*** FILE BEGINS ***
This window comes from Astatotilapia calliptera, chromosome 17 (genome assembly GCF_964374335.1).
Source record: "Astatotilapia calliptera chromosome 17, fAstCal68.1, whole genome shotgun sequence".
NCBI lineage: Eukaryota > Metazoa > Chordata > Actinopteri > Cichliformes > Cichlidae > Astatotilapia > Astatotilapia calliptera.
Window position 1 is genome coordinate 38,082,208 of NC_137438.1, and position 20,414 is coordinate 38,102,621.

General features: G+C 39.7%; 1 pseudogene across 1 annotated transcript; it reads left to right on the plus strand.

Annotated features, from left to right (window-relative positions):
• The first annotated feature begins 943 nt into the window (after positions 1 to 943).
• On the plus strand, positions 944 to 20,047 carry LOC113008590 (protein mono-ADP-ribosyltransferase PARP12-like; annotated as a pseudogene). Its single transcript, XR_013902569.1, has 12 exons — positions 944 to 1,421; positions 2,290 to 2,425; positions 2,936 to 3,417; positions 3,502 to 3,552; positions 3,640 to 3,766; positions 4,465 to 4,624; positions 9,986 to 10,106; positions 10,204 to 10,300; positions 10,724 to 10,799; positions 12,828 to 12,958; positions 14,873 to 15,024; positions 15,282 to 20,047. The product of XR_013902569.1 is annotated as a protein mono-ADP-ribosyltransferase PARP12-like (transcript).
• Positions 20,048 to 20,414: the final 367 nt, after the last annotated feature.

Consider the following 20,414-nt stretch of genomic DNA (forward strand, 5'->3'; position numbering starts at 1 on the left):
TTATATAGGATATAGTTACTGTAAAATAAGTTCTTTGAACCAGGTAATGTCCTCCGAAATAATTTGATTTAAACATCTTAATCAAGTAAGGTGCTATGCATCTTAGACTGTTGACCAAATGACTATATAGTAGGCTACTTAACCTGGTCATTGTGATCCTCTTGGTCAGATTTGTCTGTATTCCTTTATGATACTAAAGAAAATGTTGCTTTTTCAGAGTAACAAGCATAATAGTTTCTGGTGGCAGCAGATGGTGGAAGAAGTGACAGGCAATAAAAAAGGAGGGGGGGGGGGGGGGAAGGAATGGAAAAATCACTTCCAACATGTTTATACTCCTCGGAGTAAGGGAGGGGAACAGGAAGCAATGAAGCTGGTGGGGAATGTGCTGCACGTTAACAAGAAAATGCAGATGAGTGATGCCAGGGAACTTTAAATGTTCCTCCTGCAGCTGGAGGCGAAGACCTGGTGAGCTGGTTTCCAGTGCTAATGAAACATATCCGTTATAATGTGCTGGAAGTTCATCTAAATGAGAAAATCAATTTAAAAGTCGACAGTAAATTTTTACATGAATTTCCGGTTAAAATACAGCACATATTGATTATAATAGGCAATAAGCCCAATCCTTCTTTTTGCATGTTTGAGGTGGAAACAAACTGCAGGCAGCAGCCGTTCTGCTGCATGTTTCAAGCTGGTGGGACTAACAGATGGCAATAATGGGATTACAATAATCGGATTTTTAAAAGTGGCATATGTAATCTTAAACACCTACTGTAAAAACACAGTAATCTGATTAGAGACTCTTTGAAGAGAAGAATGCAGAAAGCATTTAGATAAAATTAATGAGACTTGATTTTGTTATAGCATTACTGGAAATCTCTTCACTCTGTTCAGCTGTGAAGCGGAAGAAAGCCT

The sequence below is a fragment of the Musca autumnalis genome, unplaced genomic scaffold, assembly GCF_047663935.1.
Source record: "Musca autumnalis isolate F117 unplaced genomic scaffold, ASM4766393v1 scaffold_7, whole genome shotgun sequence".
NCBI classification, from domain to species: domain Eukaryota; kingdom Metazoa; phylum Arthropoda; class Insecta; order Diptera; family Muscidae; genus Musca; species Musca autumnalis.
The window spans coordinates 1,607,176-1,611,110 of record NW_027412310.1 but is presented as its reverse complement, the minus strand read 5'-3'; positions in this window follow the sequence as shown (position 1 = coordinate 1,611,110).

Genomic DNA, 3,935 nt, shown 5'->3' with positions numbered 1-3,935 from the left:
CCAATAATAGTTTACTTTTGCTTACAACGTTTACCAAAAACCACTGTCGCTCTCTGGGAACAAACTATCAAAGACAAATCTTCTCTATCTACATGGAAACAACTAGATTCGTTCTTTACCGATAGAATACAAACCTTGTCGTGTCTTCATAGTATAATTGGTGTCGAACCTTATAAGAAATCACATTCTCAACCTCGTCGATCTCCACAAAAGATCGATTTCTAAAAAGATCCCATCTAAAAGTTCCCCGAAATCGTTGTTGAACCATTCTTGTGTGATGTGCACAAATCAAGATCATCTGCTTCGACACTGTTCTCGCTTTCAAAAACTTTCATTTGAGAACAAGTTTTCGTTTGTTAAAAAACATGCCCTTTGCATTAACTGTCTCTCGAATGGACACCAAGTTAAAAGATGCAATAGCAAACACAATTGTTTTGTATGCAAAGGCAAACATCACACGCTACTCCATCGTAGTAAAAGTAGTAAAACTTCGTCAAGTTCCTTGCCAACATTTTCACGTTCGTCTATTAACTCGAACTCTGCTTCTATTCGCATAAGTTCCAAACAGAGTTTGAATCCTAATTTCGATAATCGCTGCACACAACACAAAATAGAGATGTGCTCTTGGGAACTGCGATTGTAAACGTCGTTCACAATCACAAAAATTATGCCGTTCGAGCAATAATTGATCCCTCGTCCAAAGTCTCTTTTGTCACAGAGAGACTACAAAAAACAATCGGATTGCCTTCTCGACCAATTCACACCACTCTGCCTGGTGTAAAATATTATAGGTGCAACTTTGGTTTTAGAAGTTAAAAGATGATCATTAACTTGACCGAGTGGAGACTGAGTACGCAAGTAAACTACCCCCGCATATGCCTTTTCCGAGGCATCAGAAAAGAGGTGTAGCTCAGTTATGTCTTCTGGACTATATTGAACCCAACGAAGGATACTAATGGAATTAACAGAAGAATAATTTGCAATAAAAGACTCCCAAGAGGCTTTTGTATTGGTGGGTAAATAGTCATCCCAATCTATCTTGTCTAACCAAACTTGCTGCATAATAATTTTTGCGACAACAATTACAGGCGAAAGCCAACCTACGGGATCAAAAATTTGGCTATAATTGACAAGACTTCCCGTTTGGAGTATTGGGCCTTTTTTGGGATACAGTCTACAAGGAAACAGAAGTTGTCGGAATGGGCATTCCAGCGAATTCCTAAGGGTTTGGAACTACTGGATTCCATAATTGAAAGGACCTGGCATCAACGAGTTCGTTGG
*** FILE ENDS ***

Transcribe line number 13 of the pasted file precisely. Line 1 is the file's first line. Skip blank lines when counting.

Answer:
Source record: "Musca autumnalis isolate F117 unplaced genomic scaffold, ASM4766393v1 scaffold_7, whole genome shotgun sequence".